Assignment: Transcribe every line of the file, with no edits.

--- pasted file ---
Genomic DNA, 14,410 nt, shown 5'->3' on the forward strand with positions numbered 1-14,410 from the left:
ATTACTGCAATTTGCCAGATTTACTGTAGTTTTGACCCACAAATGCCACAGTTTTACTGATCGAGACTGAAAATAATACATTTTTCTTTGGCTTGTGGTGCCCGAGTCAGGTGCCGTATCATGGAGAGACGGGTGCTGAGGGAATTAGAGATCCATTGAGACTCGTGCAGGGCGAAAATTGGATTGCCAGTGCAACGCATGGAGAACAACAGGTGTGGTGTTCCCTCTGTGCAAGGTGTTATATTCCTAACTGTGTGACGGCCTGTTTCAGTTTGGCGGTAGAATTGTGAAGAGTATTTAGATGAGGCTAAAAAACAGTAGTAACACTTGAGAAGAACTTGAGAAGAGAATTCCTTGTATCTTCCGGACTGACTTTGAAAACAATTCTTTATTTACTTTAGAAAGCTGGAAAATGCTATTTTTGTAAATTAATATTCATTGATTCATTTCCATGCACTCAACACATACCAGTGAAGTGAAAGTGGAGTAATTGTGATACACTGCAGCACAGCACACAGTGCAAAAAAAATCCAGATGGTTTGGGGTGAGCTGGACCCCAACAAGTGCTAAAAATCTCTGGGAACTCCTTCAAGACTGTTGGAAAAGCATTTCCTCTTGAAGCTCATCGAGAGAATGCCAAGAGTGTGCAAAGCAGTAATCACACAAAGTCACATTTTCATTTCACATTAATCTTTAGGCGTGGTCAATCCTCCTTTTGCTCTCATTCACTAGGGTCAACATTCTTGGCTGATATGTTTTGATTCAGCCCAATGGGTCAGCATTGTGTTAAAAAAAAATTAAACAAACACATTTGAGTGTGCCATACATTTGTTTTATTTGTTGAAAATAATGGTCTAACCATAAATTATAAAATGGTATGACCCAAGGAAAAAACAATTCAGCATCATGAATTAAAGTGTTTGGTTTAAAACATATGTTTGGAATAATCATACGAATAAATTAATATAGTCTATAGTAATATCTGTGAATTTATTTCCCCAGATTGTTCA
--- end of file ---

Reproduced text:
Genomic DNA, 14,410 nt, shown 5'->3' on the forward strand with positions numbered 1-14,410 from the left:
ATTACTGCAATTTGCCAGATTTACTGTAGTTTTGACCCACAAATGCCACAGTTTTACTGATCGAGACTGAAAATAATACATTTTTCTTTGGCTTGTGGTGCCCGAGTCAGGTGCCGTATCATGGAGAGACGGGTGCTGAGGGAATTAGAGATCCATTGAGACTCGTGCAGGGCGAAAATTGGATTGCCAGTGCAACGCATGGAGAACAACAGGTGTGGTGTTCCCTCTGTGCAAGGTGTTATATTCCTAACTGTGTGACGGCCTGTTTCAGTTTGGCGGTAGAATTGTGAAGAGTATTTAGATGAGGCTAAAAAACAGTAGTAACACTTGAGAAGAACTTGAGAAGAGAATTCCTTGTATCTTCCGGACTGACTTTGAAAACAATTCTTTATTTACTTTAGAAAGCTGGAAAATGCTATTTTTGTAAATTAATATTCATTGATTCATTTCCATGCACTCAACACATACCAGTGAAGTGAAAGTGGAGTAATTGTGATACACTGCAGCACAGCACACAGTGCAAAAAAAATCCAGATGGTTTGGGGTGAGCTGGACCCCAACAAGTGCTAAAAATCTCTGGGAACTCCTTCAAGACTGTTGGAAAAGCATTTCCTCTTGAAGCTCATCGAGAGAATGCCAAGAGTGTGCAAAGCAGTAATCACACAAAGTCACATTTTCATTTCACATTAATCTTTAGGCGTGGTCAATCCTCCTTTTGCTCTCATTCACTAGGGTCAACATTCTTGGCTGATATGTTTTGATTCAGCCCAATGGGTCAGCATTGTGTTAAAAAAAAATTAAACAAACACATTTGAGTGTGCCATACATTTGTTTTATTTGTTGAAAATAATGGTCTAACCATAAATTATAAAATGGTATGACCCAAGGAAAAAACAATTCAGCATCATGAATTAAAGTGTTTGGTTTAAAACATATGTTTGGAATAATCATACGAATAAATTAATATAGTCTATAGTAATATCTGTGAATTTATTTCCCCAGATTGTTCA